• You should consider your credit report as more important than your credit score. In the grand scheme of things, 20 points is fairly minimal. Moreover, the score is only time-based and FICO may determine your score at different periods in a single month. When evaluating your credit score, remember it’s only a time-based snapshot. So, look out for the date it was determined, the credit bureau, and the score range you fall under. 
  • A 15 point decrease is never worth fretting about. It’s always certain that credit scores will fluctuate but if your score is above 700, you’re good to go. 
  • Your credit score is only important about twice: when you’re requesting a loan or getting a new credit card. Never worth the stress.
  • Credit scores are never a reflection of the quality of your personality- and to be honest, it’s just a flow chart game to other companies. Your credit score can change a lot month to month so , it’s nothing worth bragging about or staying depressed over. If you’re not taking out a loan soon, there’s practically no reason to care about what your credit score says. So, why not just take it off your thoughts.
  • A minor reduction from say, 810 to any score in the 750+ range should not be a concern.. Since the score is in the same range, your credit risk does not change significantly. I have score fluctuations around the top end of 700s and 800s. I don’t consider it anything to fret about, especially if you’re not making a credit application. The most important consideration is your credit utilization rate. The most proven way to improve your utilization is to pay credit card debts at least twice monthly, as opposed to once a month. Also, increasing your credit limit can prove very helpful. 
  • Using a large chunk from your credit card balance tends to decrease your score until there is a lower balance reported for the credit card. This reduction in scores will happen even if you pay up on time.  If there is an error in your credit report, it can also cause it to be reduced. Additionally, low credit limits and closed accounts can cause your credit scores to go low, regardless of whether your payment behavior remains the same. But if you’re very sure the credit score reduction was entirely baseless, make sure you confirm with your financial institutions to avoid a potential case of identity theft.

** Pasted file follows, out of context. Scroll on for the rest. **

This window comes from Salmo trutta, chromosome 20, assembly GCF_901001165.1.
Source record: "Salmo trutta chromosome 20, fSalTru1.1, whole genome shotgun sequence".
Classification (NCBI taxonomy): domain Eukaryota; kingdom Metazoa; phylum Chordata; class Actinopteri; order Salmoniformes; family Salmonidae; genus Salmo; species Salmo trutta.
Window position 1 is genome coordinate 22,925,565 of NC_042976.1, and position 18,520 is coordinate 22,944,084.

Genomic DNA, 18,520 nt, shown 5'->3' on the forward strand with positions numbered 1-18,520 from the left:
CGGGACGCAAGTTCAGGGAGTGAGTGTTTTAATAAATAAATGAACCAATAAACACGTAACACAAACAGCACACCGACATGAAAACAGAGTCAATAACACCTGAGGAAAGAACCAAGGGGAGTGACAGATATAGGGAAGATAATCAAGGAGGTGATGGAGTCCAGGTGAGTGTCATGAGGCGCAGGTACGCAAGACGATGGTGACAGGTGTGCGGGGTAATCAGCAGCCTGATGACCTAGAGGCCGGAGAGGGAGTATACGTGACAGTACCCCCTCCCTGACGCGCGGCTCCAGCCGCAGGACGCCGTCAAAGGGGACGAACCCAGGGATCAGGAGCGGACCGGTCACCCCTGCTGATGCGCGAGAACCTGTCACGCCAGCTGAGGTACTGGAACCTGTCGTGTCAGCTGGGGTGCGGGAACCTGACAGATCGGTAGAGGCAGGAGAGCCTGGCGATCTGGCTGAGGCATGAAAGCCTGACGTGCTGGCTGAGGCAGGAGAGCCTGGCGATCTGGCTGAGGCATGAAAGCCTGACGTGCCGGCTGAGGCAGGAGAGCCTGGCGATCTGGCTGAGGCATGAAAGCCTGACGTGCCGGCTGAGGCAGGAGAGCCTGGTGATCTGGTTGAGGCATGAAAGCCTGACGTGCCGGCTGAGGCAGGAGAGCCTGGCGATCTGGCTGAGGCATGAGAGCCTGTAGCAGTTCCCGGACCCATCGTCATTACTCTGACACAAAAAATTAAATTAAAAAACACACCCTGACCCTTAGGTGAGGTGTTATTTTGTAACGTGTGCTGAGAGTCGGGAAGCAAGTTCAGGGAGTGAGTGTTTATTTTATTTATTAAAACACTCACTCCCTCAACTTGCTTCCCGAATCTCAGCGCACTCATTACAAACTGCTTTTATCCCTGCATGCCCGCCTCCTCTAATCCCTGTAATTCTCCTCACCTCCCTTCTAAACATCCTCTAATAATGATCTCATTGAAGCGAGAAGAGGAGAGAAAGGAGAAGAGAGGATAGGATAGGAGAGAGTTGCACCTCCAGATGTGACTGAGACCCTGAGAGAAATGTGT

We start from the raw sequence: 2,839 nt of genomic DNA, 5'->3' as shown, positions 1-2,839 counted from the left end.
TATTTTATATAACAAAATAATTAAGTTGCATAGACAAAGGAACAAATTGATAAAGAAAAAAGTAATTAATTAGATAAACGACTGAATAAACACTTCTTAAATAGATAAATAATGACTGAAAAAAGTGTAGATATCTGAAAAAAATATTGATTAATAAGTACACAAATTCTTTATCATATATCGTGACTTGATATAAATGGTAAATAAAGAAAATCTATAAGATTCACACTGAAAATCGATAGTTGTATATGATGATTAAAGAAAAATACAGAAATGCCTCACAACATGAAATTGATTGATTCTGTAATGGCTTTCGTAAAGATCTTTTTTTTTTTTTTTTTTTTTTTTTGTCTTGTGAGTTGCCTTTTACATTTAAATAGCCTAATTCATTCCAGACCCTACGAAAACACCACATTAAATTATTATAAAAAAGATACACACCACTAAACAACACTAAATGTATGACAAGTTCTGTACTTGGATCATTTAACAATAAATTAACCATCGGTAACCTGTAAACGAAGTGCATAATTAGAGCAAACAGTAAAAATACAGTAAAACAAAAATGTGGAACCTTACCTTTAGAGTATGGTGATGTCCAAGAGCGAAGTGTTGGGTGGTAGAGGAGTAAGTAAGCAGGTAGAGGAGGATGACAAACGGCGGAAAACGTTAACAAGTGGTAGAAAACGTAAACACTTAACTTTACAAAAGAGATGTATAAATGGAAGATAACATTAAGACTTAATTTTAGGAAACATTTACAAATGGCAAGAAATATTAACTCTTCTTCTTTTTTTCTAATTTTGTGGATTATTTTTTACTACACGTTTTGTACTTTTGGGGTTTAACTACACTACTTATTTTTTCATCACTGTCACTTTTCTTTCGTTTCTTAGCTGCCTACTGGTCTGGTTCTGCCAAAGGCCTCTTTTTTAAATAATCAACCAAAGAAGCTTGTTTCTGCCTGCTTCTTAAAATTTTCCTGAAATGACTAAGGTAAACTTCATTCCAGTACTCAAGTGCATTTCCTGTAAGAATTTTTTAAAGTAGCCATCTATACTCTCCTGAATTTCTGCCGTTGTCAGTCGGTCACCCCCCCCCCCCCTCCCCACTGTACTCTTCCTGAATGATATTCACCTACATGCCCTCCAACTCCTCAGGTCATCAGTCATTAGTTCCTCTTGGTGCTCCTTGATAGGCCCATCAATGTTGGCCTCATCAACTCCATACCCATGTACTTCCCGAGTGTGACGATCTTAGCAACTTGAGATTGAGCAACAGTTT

• Any change to your credit takes about six weeks after an event occurs. In essence, you may not get the benefits of paying off your credit card until after two reporting cycles. Similarly, the drop in your score may not appear immediately when you open a new account.
  • Having an old account in a critical state in your credit report can further lead to a drop in your credit score.
  • Additionally, not having credit cards is quite harmful, it is important to be known for having responsible borrowing habits. Most folks contributing to MyFICO forums recommend having three credit cards: two with rewards for things you’re already spending money on, and one with a low-interest rate for larger surprise purchases or for something you need to spread payments out on.

Final Thoughts on Why Credit Score Goes Down

Your credit score is important if you will be requesting a loan, taking out a mortgage or applying for some other credit facility. In such circumstances, it’s best if you pay particular attention to the factors that can cause your score to drop. From this article, you must have seen how taking new credit facilities or applying for new credit cards can push your credit scores lower. 

Besides, using too much from your credit balance will harm your credit. Many times credit card companies will  increase your limit arbitrarily. Keep your wits about you and stay responsible. To prevent irresponsible usage, you should refrain from taking out new credit unless it is highly necessary. And when you do, be sure to spread out your credit and pay off as soon as you can. That way, you’ll look like a responsible borrower over time.

If you find that your credit score falls as a result of rebucketting, there’s nothing much you can do. You’ll simply have to take the advice of most Reddit users: your credit score shouldn’t impact your personal life. Be responsible with your finances and best believe you’ll have little or no issues with your credit report, which is the most important.

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1 Comment

Joy ONale
Joy ONale June 2, 2022 at 3:48 pm

This is a ridiculous system. My payment are 100% on time, I have an 18% utilization, no derogatory remarks,low hard inquires….my score just dropped 12 points. The reason given was an account DECREASED??? Yet, I can pay an account down $500 and it go up only 2 points!! So random.
I AM CONFUSED!! It goes down when you charge, even if you pay it off before it even hits the statement. This is not a clear tool showing credit worthiness. It is so unstable, up and down. It should be your history.